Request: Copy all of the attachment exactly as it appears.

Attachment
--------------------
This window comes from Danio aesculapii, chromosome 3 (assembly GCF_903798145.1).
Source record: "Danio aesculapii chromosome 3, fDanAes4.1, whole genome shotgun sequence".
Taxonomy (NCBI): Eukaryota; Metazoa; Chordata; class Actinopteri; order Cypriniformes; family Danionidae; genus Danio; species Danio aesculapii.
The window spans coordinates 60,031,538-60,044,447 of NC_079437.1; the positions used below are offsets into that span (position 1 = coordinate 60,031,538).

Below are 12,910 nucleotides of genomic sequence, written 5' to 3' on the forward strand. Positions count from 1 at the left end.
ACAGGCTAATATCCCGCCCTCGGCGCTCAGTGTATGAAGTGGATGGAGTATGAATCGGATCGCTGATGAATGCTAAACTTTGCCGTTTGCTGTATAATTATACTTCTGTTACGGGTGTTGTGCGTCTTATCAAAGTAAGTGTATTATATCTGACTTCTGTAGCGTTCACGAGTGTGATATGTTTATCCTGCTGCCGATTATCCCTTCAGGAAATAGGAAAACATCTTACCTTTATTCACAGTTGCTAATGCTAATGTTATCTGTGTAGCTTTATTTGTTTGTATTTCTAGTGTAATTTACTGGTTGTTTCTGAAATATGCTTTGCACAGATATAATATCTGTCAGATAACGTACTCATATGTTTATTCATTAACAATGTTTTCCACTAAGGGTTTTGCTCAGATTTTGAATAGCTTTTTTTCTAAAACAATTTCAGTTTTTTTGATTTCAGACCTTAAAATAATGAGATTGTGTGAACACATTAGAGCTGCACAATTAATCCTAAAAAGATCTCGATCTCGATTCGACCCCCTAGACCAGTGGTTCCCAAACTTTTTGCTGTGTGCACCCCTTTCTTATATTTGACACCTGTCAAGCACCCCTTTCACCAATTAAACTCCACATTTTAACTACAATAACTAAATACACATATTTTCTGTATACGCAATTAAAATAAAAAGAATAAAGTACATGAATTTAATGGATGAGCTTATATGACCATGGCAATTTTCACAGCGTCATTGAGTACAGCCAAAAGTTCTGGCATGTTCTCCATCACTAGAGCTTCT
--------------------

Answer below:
This window comes from Danio aesculapii, chromosome 3 (assembly GCF_903798145.1).
Source record: "Danio aesculapii chromosome 3, fDanAes4.1, whole genome shotgun sequence".
Taxonomy (NCBI): Eukaryota; Metazoa; Chordata; class Actinopteri; order Cypriniformes; family Danionidae; genus Danio; species Danio aesculapii.
The window spans coordinates 60,031,538-60,044,447 of NC_079437.1; the positions used below are offsets into that span (position 1 = coordinate 60,031,538).

Below are 12,910 nucleotides of genomic sequence, written 5' to 3' on the forward strand. Positions count from 1 at the left end.
ACAGGCTAATATCCCGCCCTCGGCGCTCAGTGTATGAAGTGGATGGAGTATGAATCGGATCGCTGATGAATGCTAAACTTTGCCGTTTGCTGTATAATTATACTTCTGTTACGGGTGTTGTGCGTCTTATCAAAGTAAGTGTATTATATCTGACTTCTGTAGCGTTCACGAGTGTGATATGTTTATCCTGCTGCCGATTATCCCTTCAGGAAATAGGAAAACATCTTACCTTTATTCACAGTTGCTAATGCTAATGTTATCTGTGTAGCTTTATTTGTTTGTATTTCTAGTGTAATTTACTGGTTGTTTCTGAAATATGCTTTGCACAGATATAATATCTGTCAGATAACGTACTCATATGTTTATTCATTAACAATGTTTTCCACTAAGGGTTTTGCTCAGATTTTGAATAGCTTTTTTTCTAAAACAATTTCAGTTTTTTTGATTTCAGACCTTAAAATAATGAGATTGTGTGAACACATTAGAGCTGCACAATTAATCCTAAAAAGATCTCGATCTCGATTCGACCCCCTAGACCAGTGGTTCCCAAACTTTTTGCTGTGTGCACCCCTTTCTTATATTTGACACCTGTCAAGCACCCCTTTCACCAATTAAACTCCACATTTTAACTACAATAACTAAATACACATATTTTCTGTATACGCAATTAAAATAAAAAGAATAAAGTACATGAATTTAATGGATGAGCTTATATGACCATGGCAATTTTCACAGCGTCATTGAGTACAGCCAAAAGTTCTGGCATGTTCTCCATCACTAGAGCTTCT